November 20, 2014 / by admin / American History / No Comments

Sweet Land of Liberty: The Forgotten Struggle for Civil Rights in the North

Sweet Land of Liberty: The Forgotten Struggle for Civil Rights in the North

Thomas J. Sugrue

Language: English

Pages: 736

ISBN: 0812970381

Format: PDF / Kindle (mobi) / ePub


Sweet Land of Liberty is Thomas J. Sugrue’s epic account of the abiding quest for racial equality in states from Illinois to New York, and of how the intense northern struggle differed from and was inspired by the fight down South. Sugrue’s panoramic view sweeps from the 1920s to the present–more than eighty of the most decisive years in American history. He uncovers the forgotten stories of battles to open up lunch counters, beaches, and movie theaters in the North; the untold history of struggles against Jim Crow schools in northern towns; the dramatic story of racial conflict in northern cities and suburbs; and the long and tangled histories of integration and black power. Filled with unforgettable characters and riveting incidents, and making use of information and accounts both public and private, such as the writings of obscure African American journalists and the records of civil rights and black power groups, Sweet Land of Liberty creates an indelible history.

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miserably. Finding blacks to move into Levittown proved to be difficult. One early “very good candidate” had “an attractive manner and is very intelligent and thoughtful” but could not be persuaded to move in. By contrast, another black family lacked “the smoothness, sophistication, or intellectual development which might be desirable in this case.” In one of the greatest ironies of the search process, the Quakers—members of a traditional peace church—found some of their most promising recruits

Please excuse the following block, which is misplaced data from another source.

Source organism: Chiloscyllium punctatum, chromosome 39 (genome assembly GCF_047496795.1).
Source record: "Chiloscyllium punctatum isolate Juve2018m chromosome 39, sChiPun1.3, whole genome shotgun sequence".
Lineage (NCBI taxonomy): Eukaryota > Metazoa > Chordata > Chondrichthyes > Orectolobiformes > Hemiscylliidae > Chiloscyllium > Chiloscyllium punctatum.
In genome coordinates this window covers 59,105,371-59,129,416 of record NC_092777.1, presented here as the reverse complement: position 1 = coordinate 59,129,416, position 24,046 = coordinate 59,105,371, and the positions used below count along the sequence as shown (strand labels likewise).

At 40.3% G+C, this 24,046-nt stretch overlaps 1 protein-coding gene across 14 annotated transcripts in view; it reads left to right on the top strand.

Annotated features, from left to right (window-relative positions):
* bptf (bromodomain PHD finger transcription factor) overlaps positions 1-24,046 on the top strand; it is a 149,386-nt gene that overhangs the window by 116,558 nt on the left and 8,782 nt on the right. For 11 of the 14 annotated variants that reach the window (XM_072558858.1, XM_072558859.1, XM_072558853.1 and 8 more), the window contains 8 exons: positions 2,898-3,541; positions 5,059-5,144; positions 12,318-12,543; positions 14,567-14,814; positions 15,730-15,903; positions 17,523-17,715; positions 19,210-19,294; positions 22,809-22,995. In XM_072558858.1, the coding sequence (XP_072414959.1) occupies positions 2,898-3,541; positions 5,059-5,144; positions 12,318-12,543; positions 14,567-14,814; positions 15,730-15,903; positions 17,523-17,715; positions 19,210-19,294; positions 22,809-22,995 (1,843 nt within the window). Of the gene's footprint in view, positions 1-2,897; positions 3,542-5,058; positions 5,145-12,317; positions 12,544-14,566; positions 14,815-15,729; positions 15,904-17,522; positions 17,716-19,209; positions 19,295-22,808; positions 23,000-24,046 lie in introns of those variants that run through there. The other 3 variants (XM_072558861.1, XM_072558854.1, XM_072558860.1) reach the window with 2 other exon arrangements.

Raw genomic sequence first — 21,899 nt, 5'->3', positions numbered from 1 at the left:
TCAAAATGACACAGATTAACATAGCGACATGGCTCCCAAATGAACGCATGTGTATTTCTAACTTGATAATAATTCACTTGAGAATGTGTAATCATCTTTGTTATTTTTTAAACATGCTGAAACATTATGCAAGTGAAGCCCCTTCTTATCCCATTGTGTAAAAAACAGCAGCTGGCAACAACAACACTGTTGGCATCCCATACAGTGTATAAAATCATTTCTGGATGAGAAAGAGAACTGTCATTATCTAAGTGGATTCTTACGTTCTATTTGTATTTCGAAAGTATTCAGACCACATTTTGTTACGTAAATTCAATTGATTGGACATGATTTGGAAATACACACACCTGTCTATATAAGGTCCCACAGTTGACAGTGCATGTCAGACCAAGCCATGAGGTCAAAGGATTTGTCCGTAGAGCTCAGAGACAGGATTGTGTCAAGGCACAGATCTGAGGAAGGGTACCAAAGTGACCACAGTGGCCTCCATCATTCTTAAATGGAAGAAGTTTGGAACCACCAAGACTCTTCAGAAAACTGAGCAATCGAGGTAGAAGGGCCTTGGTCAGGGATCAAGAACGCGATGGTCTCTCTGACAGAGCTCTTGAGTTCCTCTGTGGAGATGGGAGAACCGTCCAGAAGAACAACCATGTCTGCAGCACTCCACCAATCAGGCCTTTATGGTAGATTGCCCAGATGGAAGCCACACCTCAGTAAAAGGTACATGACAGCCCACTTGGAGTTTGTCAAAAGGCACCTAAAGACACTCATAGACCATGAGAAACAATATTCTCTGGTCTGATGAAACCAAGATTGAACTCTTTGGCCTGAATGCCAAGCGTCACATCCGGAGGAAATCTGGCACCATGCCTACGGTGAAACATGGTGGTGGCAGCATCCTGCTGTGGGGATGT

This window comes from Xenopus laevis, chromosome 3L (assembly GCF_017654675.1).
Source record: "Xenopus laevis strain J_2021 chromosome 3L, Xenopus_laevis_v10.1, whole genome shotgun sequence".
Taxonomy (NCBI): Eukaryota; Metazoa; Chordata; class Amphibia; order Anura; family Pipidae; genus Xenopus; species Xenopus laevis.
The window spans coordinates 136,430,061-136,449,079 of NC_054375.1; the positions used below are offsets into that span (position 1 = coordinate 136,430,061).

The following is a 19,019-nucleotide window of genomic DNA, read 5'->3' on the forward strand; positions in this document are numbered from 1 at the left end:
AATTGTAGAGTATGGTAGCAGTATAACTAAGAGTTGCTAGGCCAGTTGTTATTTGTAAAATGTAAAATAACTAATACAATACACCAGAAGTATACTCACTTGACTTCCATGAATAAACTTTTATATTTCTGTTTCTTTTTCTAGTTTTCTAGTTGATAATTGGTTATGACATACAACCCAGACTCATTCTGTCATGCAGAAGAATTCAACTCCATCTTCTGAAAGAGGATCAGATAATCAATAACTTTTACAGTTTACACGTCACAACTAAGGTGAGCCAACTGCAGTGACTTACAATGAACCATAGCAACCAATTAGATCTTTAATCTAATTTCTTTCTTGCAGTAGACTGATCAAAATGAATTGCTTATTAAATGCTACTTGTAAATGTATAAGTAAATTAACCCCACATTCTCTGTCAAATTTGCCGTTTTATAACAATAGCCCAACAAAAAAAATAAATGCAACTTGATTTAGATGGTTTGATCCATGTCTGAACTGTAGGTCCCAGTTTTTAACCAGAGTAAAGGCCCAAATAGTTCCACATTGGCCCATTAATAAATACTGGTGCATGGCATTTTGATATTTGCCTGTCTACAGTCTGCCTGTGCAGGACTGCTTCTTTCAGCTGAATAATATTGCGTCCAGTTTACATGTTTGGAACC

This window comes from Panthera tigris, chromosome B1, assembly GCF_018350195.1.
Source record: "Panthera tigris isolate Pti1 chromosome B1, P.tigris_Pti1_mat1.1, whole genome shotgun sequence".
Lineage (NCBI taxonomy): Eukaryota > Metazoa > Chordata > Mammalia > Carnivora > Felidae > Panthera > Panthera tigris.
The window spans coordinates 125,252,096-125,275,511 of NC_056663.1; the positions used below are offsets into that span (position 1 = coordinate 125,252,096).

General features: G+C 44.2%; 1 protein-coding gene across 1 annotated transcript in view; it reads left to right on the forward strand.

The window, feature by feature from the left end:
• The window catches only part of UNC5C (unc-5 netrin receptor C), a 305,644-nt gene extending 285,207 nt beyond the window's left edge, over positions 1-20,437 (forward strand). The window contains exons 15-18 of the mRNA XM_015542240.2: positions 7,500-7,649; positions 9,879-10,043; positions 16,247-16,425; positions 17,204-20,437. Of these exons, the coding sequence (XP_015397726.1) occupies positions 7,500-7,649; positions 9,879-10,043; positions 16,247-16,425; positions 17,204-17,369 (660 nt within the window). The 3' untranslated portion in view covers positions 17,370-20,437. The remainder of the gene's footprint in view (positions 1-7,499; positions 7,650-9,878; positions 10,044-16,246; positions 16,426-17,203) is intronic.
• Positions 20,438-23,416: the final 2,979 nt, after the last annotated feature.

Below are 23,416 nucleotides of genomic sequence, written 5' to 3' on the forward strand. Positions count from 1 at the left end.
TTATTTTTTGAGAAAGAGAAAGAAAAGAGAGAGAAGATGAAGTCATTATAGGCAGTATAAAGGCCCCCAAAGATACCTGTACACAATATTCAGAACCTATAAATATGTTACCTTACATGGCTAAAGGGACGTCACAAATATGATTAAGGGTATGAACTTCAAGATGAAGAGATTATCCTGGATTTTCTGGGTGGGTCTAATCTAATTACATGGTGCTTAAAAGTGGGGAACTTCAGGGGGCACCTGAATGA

undeveloped—revolutionary consciousness. As Watts burned in August 1965, Max Stanford declared that “a guerilla war” had erupted. Thrilled at the revolutionary moment, he wrote: “One group of Freedom Fighters would drive through the liberated areas hurling objects through plate glass windows, and then they would set the stores afire. A Reparations Detachment would usually be on hand to claim any material goods which could be carried to the homes of the revolutionaries.” Not all leftists shared

under the new COINTELPRO, the FBI planted informants in nearly every major and minor black power organization. Working closely with the FBI, local police officials pursued black activists doggedly, both overtly and covertly, often with devastating long-term consequences. The Panthers faced especially intense scrutiny because of their militancy and their direct confrontations with the police. Over the last three years of the 1960s, the Panthers escalated the war of rhetoric and law enforcement

depended on having black faces dealing with black constituents. The number of black social workers, preschool teachers, welfare caseworkers, and government clerical workers skyrocketed. In addition, Community Action Agencies became a training ground for a whole generation of black political leaders in the North. Most striking was the significant increase of women in positions of responsibility in antipoverty organizations and in government writ large. The emphasis on community organization tapped

“Nazi-minded mobsters who would sacrifice their country for a Hitlerite principle.” “Detroit is dynamite,” wrote a reporter for Life magazine after the Sojourner Truth battle. “It can either blow up Hitler or blow up the U.S.” In the summer of 1943, the arsenal exploded. On a hot summer day in late June, the worst race riot since the Tulsa, Oklahoma, massacre of 1921 (where as many as three hundred blacks had been killed) erupted in Detroit. The conflagration began on Saturday, June 20, at the

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